Barrister Hammad Baig discusses the Bar Council’s East Africa visit, where the message was spread that “the Bar is equipped with the skills to collaborate on international legal projects in all areas of law whether it be arbitration, tax or international contractual disputes”.
In October, the Bar Council went on its second visit to Nairobi, Kenya, ending just days before the arrival of King Charles. Whilst there was no correlation, he spoke about capacity building in all professions, which was a major aspect of the Bar Council’s visit.
Capacity building comes in many forms – one of which being the provision of training either through the Kenyan Law Society or directly to law firms. We found that both were very receptive to the idea as they put on regular training programs. These are initiatives that members of the Bar can explore directly, banking on the trip that the Bar Council has already made.
Whether it was our meetings with the Head of the newly created Nairobi International Finance Centre, East Africa’s leading financial hub, or our Kenyan colleagues at the variety of law firms that we visited, our message was very clear: the Bar is equipped with the skills to collaborate on international legal projects in all areas of law whether it be arbitration, tax, or international contractual disputes.
This message was reinforced by the fact that many of us are now direct access qualified thus making the approach to a barrister one step shorter and often more economical, too. The fact that a handful of us now also carry the litigation license also did not go amiss, and raised several questions, particularly from the senior practitioners.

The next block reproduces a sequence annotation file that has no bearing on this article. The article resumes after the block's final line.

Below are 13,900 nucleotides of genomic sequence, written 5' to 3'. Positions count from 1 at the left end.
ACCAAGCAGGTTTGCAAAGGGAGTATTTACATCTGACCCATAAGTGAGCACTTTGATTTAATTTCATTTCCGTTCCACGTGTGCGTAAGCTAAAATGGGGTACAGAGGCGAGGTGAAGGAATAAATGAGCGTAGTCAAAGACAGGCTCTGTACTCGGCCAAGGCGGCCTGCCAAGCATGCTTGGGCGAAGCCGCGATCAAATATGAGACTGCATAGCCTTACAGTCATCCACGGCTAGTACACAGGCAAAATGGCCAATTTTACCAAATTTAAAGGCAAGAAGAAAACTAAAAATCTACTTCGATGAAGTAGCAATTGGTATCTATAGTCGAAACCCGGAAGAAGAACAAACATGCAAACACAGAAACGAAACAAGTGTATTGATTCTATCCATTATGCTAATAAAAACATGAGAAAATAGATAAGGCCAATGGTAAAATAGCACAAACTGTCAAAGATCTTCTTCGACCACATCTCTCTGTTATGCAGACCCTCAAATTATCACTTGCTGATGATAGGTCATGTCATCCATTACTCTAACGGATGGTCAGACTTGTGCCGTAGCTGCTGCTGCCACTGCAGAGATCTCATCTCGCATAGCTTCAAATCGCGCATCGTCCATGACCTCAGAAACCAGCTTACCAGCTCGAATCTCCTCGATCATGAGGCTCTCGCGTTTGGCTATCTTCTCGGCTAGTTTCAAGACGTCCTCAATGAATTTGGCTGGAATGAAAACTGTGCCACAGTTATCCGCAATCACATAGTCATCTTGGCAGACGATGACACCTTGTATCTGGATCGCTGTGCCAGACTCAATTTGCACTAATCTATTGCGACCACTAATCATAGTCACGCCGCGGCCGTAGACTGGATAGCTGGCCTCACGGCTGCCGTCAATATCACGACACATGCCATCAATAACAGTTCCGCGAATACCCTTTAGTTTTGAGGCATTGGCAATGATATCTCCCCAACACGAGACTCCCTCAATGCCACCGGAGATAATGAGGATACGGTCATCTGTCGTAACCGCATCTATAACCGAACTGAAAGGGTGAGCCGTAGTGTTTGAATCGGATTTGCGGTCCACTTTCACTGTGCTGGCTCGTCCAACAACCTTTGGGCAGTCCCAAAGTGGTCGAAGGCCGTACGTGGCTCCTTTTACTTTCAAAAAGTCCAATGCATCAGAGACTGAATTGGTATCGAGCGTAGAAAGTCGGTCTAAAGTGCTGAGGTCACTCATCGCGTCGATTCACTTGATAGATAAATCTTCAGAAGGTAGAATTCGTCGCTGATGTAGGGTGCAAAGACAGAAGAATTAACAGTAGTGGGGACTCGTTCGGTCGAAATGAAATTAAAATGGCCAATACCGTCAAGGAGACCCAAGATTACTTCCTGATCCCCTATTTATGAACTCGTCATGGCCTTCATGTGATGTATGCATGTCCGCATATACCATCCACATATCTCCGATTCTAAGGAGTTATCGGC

The topics discussed during the visit were mutually agreed with our hosts and covered international aspects of various areas of law, including a discussion on the role of technology and Artificial Intelligence (AI) in law. Topics were divided into panels, moderated by a local practitioner, and made up of both UK and Kenyan speakers. Plenty of engaging questions were discussed and those attending also obtained Continuing Professional Development (CPD) points towards their annual CPD obligation. I was also invited to give a talk to the law students at the University of Nairobi where the students proved to be a very curious audience.
The format of the visit was a day of seminars and talks along with a handful of days full of meetings with law firms and public bodies to promote the Bar. Just like last year, our hosts were very generous. The talks and seminars were held at the hotel called Villa Rosa Kempinski in Nairobi.
Our delegation was headed by Barbara Mills KC, the Bar Council Vice Chair 2024. Other prominent barristers of all levels of seniority joined, too. Our meetings with the Nairobi Centre for International Arbitration and the Kenyan chapter of the Chartered Institute of Arbitrators were equally fruitful.
The Bar Council’s International team is there to assist those interested in exploring further avenues in Africa, in particular East Africa.
Hammad Baig is a tax barrister at 33 Bedford Row. He advises on all aspects of indirect tax law and is experienced at in-depth analysis of complex provisions in disputes with His Majesty's Revenue and Customs. He has advised and represented private parties and states in disputes of commercial nature in a range of sectors, including mining, energy, banking, oil and gas and telecommunications, and is familiar with all the major arbitral institutions and rules.